Going Back for Miles 

Lending a new ear to Miles Davis’ most controversial work

Big Fun
Get Up With It
On the Corner

Miles Davis lost a lot of fans with Bitches Brew, and even more with what came after. But seeing as how at least one of the records from his controversial ’70-’74 period is now being held up in some circles as a precursor to hip-hop, jungle and a slew of other currently fashionable styles (and all three of the albums are currently being called, ahem, “seminal” by many of the same publications that once roundly trashed them), perhaps the fans he gained with Big Fun, On the Corner and Get Up With It were more important in the long run. And thanks to the nitre-chipping elves at work in the jazz vaults at Columbia Records, you can now pick up all three works in digitally polished re-issue plus 45 minutes of previously unreleased material with one easy trip to the record store.

A good place to start is Big Fun, which originally appeared in 1974 as a two-LP collection of oddments from recording sessions mostly around the time of Bitches Brew. The sprawling “Great Expectations” gets things underway, unfolding in a series of cycles anchored by a thick, dark Harvey Brooks bassline that skulks underneath a low cloud of percussion, electrified squawks and ethereal echoes drifting to center and out again. Droning lines of trumpet and Bennie Maupin’s bass clarinet periodically clear out the dark ferment of colors that collects in the cut as each cycle ends and commences again with the tsst of a hi-hat. The last half of the 27-minute track (there’s a reason these four album sides never found a home on previous releases) features mostly wide strokes of long tones (again by Davis, Maupin and soprano saxophonist Steve Grossman) with quiet spaces of electric sitar and electric piano that suggest hazy temples and the Blade Runner-era atmospherics of Greek composer Vangelis.

The other three original tracks on Big Fun are still problematic for various reasons, e.g. the endurance-testing bassline of “Ife” and the infuriating channel panning on “Go Ahead John” that makes guitarist John McLaughlin’s remarkably ugly solo uglier still. The four bonus tracks each have something to recommend them (especially the haunting “Recollections”), but ultimately there might be just a hair too much space in this collection to keep any but the keenest of Davis fans on tenterhooks for the well over two hours it takes to get through it.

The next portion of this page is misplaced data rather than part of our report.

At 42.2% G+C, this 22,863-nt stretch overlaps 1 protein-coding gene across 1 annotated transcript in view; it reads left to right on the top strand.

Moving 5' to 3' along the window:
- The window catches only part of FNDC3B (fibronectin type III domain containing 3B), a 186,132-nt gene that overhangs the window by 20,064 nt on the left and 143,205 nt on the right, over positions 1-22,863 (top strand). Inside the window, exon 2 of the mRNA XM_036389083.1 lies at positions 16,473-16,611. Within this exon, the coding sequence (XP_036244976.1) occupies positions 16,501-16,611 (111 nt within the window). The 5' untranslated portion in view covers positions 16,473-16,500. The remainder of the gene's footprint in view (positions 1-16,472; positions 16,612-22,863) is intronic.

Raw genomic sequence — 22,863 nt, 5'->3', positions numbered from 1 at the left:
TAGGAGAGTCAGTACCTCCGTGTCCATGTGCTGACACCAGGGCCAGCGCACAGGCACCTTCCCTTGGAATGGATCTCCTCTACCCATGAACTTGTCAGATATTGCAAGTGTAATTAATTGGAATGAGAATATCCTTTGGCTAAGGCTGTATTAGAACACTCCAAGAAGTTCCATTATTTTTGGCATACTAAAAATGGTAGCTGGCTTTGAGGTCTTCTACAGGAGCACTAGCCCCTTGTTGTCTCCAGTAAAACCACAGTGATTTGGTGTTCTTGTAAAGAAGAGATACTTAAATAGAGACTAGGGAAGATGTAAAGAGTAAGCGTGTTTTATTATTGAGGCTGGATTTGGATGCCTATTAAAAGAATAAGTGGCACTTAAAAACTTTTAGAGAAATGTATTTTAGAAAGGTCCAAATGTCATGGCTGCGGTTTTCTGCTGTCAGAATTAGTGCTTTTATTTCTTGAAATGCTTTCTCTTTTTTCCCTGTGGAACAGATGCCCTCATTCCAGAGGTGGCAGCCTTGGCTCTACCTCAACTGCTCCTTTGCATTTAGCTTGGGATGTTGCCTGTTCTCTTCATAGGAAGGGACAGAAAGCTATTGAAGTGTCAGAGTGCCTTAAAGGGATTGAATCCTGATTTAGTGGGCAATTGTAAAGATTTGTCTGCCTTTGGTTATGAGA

Move on to the short, sharp shock of On the Corner, perhaps the most widely reviled Davis album ever. Without a hint of foreplay, the album drops you smack into a profane melee of abrupt tape edits, relentless bass ostinatos, wah-wah trumpet, raunchy guitar, looped drum tracks and soloists constantly elbowing in and out. Considering the album’s utter disregard for convention and politesse, little surprise that so many conservative jazz tastemakers, still smarting from the purist apostasies of the three years previous, gave it such a drubbing on its release in 1972. Slightly more surprising is how even the self-assigned avant-garde attacked its perceived lack of direction and structure—even avant-idiot Eugene Chadbourne derided On the Corner as “pure arrogance” when it came out, likening it to “coming home and finding Miles there, his fancy feet up on your favorite chair.” (Chadbourne, on the other hand, would have been busy peeing in your ice cube trays. Talk about the pot calling the kettle, well, you know.) On the Corner may seem aimless and dissolute alongside even the flawed Big Fun, but where it errs at least it errs with style. Davis did indeed release this demonic blast of funk with the intention of getting across to young black people; for such a calculated sellout move, though, it’s a more demanding listen than anything funk heavies like James Brown were putting out at the time. Check out that chorus of sleighbells and hand-claps on “Black Satin!” Davis flew his detail-fixated critics the bird by omitting personnel from the liner notes of the original release; the restored roster—of known quantities like Jack DeJohnette, Chick Corea, Herbie Hancock and Michael Henderson—does little to dispel the malevolent haze that still hangs over this album.

Sales and critical reception of 1974’s Get Up With It, another collection of outtakes from various sessions in the four years previous, were apparently so disappointing that Columbia didn’t even consider polishing it up for domestic re-release when they digitized the rest of the Miles Davis catalogue. The two-LP set has drifted in and out of print on compact disc for several years on Columbia’s licensees abroad, but a long-overdue digital remastering of this official re-release has now done much to lift and separate, as it were, the component parts of both dense jams like “Calypso Frelimo,” and “Mtume,” and of quiet ruminations like “He Loved Him Madly.” Interestingly, some of the tracks contain no trumpet at all; Davis was well on his way to an early retirement in 1975 and had begun to rely on dissonant keyboard pounding to lead big ensembles. This new “voice” is used to chilling effect on the black-assed obeah of “Rated X,” which sounds like a smacked-up Davis leaning on the organ with his entire forearm. Listen to this track last. Two albums would follow Get Up With It, but the jaw-clenching “Rated X” still sounds like the perfect last word for a dark magus in seclusion.

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